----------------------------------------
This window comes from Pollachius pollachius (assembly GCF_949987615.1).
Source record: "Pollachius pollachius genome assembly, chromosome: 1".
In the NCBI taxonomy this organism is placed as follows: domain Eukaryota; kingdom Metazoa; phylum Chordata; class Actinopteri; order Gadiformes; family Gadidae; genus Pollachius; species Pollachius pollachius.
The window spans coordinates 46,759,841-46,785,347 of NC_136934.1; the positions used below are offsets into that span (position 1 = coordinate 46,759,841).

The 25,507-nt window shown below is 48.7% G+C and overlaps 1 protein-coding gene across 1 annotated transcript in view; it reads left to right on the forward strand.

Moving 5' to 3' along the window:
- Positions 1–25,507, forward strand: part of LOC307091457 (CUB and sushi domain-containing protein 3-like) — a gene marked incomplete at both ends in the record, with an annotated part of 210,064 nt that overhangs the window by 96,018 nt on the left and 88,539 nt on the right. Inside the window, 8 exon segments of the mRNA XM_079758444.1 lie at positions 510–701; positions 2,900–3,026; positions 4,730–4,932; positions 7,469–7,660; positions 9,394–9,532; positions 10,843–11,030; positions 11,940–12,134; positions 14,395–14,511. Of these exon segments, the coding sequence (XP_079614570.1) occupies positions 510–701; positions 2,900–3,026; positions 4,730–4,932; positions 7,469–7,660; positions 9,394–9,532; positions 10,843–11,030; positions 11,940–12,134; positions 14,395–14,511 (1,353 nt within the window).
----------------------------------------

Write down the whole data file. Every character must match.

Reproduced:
This window comes from Pollachius pollachius (assembly GCF_949987615.1).
Source record: "Pollachius pollachius genome assembly, chromosome: 1".
In the NCBI taxonomy this organism is placed as follows: domain Eukaryota; kingdom Metazoa; phylum Chordata; class Actinopteri; order Gadiformes; family Gadidae; genus Pollachius; species Pollachius pollachius.
The window spans coordinates 46,759,841-46,785,347 of NC_136934.1; the positions used below are offsets into that span (position 1 = coordinate 46,759,841).

The 25,507-nt window shown below is 48.7% G+C and overlaps 1 protein-coding gene across 1 annotated transcript in view; it reads left to right on the forward strand.

Moving 5' to 3' along the window:
- Positions 1–25,507, forward strand: part of LOC307091457 (CUB and sushi domain-containing protein 3-like) — a gene marked incomplete at both ends in the record, with an annotated part of 210,064 nt that overhangs the window by 96,018 nt on the left and 88,539 nt on the right. Inside the window, 8 exon segments of the mRNA XM_079758444.1 lie at positions 510–701; positions 2,900–3,026; positions 4,730–4,932; positions 7,469–7,660; positions 9,394–9,532; positions 10,843–11,030; positions 11,940–12,134; positions 14,395–14,511. Of these exon segments, the coding sequence (XP_079614570.1) occupies positions 510–701; positions 2,900–3,026; positions 4,730–4,932; positions 7,469–7,660; positions 9,394–9,532; positions 10,843–11,030; positions 11,940–12,134; positions 14,395–14,511 (1,353 nt within the window).